Reading Skills for Struggling Readers

Learning to read is a complex task and some children struggle to become successful readers.  The research and instructional literature has told us that Grade 3 is a critical benchmark for determining whether kids will become successful readers.  That literature has also told us that kids must master a range of skills: phonological awareness, phonics/decoding, spelling, vocabulary, comprehension and fluency.  On my T.A.L.K. blog ( http://frantoomeytalk.blogspot.com/ ) I have focused on age 3 to grade 3 language/literacy development, especially for kids who have learning challenges.

Over the next few months, I will focus here on the reading/literacy skills kids need and CAN develop in grades 4-8.  I will begin with comprehension, then address vocabulary, and then fluency.  In those blogs I will consider the role of oral language and writing/spelling as well as reading.

I am going to use an ABC’s format.

A for About.  Offering an  annotated bibliography of research and literature from expert researchers/practitioners, I’ll highlight those authors who have influenced my work and/or have widespread acknowledgement as experts.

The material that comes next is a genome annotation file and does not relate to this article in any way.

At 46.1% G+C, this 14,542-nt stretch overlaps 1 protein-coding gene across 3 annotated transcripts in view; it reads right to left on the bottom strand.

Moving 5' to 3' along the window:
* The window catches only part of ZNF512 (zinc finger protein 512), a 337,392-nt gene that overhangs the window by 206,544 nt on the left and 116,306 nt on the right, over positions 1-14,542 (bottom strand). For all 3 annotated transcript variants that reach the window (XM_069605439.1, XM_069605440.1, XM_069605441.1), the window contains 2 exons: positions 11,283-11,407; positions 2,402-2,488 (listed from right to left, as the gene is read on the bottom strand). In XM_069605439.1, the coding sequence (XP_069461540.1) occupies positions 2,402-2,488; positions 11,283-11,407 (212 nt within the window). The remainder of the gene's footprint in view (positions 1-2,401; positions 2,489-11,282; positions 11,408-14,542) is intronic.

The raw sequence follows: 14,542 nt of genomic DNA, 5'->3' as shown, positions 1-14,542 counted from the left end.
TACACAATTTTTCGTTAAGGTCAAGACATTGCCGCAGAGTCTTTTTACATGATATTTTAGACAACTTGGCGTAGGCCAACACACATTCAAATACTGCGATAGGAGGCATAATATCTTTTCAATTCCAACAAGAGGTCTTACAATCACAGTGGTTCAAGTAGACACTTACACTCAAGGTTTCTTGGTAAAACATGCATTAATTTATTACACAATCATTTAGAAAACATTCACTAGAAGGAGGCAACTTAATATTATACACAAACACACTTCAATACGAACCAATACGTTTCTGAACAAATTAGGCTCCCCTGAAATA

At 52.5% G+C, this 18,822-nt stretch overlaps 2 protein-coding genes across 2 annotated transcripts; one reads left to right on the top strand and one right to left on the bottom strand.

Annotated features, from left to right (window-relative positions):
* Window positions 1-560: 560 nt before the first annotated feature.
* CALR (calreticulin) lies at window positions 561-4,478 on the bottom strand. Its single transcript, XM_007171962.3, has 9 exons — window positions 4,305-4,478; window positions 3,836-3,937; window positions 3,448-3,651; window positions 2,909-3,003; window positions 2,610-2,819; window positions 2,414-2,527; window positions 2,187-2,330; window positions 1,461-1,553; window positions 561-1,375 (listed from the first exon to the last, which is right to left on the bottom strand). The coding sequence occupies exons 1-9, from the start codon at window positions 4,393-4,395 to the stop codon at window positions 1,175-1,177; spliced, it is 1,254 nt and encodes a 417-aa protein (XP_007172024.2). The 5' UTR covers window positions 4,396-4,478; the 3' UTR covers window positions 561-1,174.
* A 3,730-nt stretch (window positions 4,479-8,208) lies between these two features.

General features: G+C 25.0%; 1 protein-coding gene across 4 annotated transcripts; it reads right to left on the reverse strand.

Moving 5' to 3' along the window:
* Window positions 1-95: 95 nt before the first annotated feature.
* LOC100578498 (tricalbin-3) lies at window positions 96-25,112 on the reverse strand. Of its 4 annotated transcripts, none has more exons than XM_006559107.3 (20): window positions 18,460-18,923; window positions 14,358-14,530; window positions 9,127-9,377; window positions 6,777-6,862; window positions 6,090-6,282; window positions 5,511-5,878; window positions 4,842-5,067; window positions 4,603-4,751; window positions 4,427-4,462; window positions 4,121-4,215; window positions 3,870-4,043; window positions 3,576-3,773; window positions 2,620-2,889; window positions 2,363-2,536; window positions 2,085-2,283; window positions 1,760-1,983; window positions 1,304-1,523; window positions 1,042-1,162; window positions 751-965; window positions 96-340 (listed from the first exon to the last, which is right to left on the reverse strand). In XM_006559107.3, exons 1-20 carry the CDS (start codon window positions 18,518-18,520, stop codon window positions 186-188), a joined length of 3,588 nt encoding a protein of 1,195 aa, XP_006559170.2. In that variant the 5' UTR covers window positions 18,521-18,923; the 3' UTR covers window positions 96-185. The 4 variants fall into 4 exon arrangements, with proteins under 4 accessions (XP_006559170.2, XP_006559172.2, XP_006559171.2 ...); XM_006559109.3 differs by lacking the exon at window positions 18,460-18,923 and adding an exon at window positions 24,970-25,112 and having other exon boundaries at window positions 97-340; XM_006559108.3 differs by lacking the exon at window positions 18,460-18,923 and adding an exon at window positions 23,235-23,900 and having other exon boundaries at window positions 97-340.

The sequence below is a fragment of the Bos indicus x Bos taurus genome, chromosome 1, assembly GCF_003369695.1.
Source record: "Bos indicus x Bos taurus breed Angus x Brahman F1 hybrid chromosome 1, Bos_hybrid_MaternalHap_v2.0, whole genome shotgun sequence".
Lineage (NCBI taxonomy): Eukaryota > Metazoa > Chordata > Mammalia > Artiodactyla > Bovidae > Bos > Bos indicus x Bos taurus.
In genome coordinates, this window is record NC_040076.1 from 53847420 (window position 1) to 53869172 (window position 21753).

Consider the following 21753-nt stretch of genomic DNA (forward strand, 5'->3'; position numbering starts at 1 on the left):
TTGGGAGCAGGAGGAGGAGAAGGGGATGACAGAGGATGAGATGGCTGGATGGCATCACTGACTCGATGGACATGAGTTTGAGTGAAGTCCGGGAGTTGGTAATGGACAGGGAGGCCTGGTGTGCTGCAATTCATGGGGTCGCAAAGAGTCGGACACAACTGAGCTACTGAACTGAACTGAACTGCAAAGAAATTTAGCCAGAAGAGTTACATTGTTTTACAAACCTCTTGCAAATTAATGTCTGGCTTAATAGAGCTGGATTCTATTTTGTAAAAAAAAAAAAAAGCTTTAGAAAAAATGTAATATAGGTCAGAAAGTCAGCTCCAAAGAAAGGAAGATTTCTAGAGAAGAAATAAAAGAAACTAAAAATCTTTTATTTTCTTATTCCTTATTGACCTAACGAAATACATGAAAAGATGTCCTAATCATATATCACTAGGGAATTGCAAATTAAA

B for Begin. Using those annotated sources, I’ll highlight ones that offer a place for teachers, special educators and parents to begin an instructional process.

C for Commitment.  Using A and B sources, I’ll map out a substantial teaching  sequence for some of those sources, with goals and objectives, instructional ideas and ….tools for progress monitoring.

 

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Feedback and Student Voices

 
A 4 minute video!

How Students Critiquing One Another’s Work Raises The Quality Bar from D. Bassett’s blog spot:  

http://dbassett.blogspot.com/2017/03/here-is-great-article-on-learning-to.html?utm_source=feedburner&utm_medium=email&utm_campaign=Feed%3A+ReflectionsOnMeta-cognition-ForEducatorsByEducators+%28Reflections+on+Meta-cognition+-+For+Educators+by+Educators%29

 
Too often, when students produce schoolwork, they turn it into a teacher for a grade and move on. And after the teacher spends time evaluating the student’s work, many students never look at the feedback, a cycle that frustrates both parties and isn’t the most effective way to learn.

Student to student feedback video via sMindShift

https://www.youtube.com/watch?v=M8FKJPpvreY  4 minutes

Teacher-Student Dialogue

Empower Students to Be ‘Captains of Communication’ From Ed Week

By Starr Sackstein on February 12, 2017 6:31 AM Guest post by Brian Klaft

http://blogs.edweek.org/teachers/work_in_progress/2017/02/captains_of_communication.html?utm_source=feedblitz&utm_medium=FeedBlitzRss&utm_campaign=workinprogress

Short excerpt:

When groups are constructed around strong student communicators, student engagement increased. My class now has the ability to work bell to bell, to the point that my students often lose track of time due to their engagement. I have heard “time flew today” on more than one occasion. Time flies when learning is deep. Increased engagement was not the only benefit of having table captains.”